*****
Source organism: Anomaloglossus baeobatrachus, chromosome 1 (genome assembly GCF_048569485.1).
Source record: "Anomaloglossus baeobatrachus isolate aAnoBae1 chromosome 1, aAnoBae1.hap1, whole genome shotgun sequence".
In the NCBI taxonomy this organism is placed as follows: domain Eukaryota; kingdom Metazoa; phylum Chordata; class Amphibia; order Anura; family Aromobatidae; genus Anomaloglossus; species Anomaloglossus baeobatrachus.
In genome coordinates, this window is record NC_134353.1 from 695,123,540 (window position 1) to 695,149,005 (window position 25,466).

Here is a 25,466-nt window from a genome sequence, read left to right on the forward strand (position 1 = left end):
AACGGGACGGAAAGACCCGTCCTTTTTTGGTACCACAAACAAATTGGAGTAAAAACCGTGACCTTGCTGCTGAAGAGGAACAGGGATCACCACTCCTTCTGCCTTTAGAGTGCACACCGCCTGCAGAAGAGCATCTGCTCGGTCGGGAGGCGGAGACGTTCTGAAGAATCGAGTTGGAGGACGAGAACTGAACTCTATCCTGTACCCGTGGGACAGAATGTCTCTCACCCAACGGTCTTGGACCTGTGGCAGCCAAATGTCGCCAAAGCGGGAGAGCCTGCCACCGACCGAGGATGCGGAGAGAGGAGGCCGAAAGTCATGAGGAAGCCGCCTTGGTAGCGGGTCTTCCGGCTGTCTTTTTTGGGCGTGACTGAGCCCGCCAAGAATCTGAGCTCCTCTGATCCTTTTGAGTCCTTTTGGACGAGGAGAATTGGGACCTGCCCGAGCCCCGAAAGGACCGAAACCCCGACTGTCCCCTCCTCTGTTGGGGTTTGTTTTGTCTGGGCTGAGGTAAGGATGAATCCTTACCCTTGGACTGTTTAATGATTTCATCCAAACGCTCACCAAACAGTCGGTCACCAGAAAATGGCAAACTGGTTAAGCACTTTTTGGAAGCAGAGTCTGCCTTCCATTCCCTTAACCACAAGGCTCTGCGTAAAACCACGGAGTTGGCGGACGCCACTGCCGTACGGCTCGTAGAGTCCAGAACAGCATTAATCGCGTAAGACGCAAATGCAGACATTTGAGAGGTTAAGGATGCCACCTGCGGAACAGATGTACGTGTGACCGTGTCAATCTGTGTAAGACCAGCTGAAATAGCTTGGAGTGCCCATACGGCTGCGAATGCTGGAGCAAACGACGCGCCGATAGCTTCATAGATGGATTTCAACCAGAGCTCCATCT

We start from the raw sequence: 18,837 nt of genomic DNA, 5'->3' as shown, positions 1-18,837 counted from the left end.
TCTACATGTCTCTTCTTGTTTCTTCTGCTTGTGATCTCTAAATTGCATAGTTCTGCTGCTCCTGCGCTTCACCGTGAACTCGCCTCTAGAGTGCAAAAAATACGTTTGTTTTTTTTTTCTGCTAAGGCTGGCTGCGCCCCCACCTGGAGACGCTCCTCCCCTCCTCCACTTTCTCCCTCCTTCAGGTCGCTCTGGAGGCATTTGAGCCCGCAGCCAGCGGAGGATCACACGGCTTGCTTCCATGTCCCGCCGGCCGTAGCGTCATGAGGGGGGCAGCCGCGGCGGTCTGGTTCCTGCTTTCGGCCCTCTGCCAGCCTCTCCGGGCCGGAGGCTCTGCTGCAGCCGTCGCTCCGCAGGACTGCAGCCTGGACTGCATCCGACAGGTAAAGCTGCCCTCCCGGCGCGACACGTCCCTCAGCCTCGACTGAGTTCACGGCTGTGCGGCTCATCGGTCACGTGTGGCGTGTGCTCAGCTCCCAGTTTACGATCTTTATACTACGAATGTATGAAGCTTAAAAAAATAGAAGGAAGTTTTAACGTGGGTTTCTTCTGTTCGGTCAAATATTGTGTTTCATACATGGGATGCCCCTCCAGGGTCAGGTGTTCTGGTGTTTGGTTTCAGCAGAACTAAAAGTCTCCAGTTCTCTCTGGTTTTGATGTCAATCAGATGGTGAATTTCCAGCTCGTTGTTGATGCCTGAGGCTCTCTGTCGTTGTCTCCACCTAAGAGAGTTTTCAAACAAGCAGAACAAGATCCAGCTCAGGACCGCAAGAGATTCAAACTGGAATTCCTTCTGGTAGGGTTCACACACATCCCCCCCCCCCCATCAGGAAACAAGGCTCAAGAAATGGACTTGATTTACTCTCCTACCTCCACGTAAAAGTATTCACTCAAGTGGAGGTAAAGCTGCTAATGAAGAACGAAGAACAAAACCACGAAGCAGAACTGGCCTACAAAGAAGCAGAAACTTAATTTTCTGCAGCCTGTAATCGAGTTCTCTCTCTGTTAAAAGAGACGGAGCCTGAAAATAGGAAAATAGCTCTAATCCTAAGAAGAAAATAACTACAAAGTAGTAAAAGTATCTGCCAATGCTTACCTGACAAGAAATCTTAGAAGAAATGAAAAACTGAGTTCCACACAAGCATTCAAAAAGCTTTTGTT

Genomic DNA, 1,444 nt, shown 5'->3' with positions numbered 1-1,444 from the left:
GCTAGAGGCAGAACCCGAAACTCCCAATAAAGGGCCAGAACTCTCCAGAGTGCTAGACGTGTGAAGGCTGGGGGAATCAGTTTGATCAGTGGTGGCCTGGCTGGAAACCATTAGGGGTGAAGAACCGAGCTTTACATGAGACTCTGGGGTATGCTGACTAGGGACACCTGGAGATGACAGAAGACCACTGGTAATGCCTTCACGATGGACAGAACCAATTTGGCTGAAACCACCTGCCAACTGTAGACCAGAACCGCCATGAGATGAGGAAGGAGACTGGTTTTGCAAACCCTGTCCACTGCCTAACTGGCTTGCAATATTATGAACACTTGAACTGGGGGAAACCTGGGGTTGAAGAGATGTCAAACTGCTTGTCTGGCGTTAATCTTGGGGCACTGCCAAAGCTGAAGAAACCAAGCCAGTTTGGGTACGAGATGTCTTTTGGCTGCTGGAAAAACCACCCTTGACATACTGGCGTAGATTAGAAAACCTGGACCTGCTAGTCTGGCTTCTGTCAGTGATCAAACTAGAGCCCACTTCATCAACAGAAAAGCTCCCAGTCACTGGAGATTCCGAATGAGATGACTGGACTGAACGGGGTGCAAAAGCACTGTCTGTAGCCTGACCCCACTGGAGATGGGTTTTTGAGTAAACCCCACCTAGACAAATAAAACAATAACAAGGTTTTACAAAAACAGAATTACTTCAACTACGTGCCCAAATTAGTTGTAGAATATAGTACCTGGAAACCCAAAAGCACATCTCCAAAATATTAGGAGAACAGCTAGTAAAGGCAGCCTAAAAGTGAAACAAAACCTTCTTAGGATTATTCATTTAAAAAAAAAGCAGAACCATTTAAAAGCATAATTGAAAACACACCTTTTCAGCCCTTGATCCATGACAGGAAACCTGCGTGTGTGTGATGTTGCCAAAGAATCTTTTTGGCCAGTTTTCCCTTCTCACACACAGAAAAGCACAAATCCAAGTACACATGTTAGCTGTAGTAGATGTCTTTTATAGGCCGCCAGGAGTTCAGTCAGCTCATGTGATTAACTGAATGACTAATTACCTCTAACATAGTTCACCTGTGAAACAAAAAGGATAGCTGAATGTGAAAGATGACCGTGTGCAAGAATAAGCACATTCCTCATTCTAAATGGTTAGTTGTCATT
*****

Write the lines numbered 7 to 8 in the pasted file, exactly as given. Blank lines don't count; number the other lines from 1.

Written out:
We start from the raw sequence: 18,837 nt of genomic DNA, 5'->3' as shown, positions 1-18,837 counted from the left end.
TCTACATGTCTCTTCTTGTTTCTTCTGCTTGTGATCTCTAAATTGCATAGTTCTGCTGCTCCTGCGCTTCACCGTGAACTCGCCTCTAGAGTGCAAAAAATACGTTTGTTTTTTTTTTCTGCTAAGGCTGGCTGCGCCCCCACCTGGAGACGCTCCTCCCCTCCTCCACTTTCTCCCTCCTTCAGGTCGCTCTGGAGGCATTTGAGCCCGCAGCCAGCGGAGGATCACACGGCTTGCTTCCATGTCCCGCCGGCCGTAGCGTCATGAGGGGGGCAGCCGCGGCGGTCTGGTTCCTGCTTTCGGCCCTCTGCCAGCCTCTCCGGGCCGGAGGCTCTGCTGCAGCCGTCGCTCCGCAGGACTGCAGCCTGGACTGCATCCGACAGGTAAAGCTGCCCTCCCGGCGCGACACGTCCCTCAGCCTCGACTGAGTTCACGGCTGTGCGGCTCATCGGTCACGTGTGGCGTGTGCTCAGCTCCCAGTTTACGATCTTTATACTACGAATGTATGAAGCTTAAAAAAATAGAAGGAAGTTTTAACGTGGGTTTCTTCTGTTCGGTCAAATATTGTGTTTCATACATGGGATGCCCCTCCAGGGTCAGGTGTTCTGGTGTTTGGTTTCAGCAGAACTAAAAGTCTCCAGTTCTCTCTGGTTTTGATGTCAATCAGATGGTGAATTTCCAGCTCGTTGTTGATGCCTGAGGCTCTCTGTCGTTGTCTCCACCTAAGAGAGTTTTCAAACAAGCAGAACAAGATCCAGCTCAGGACCGCAAGAGATTCAAACTGGAATTCCTTCTGGTAGGGTTCACACACATCCCCCCCCCCCCATCAGGAAACAAGGCTCAAGAAATGGACTTGATTTACTCTCCTACCTCCACGTAAAAGTATTCACTCAAGTGGAGGTAAAGCTGCTAATGAAGAACGAAGAACAAAACCACGAAGCAGAACTGGCCTACAAAGAAGCAGAAACTTAATTTTCTGCAGCCTGTAATCGAGTTCTCTCTCTGTTAAAAGAGACGGAGCCTGAAAATAGGAAAATAGCTCTAATCCTAAGAAGAAAATAACTACAAAGTAGTAAAAGTATCTGCCAATGCTTACCTGACAAGAAATCTTAGAAGAAATGAAAAACTGAGTTCCACACAAGCATTCAAAAAGCTTTTGTT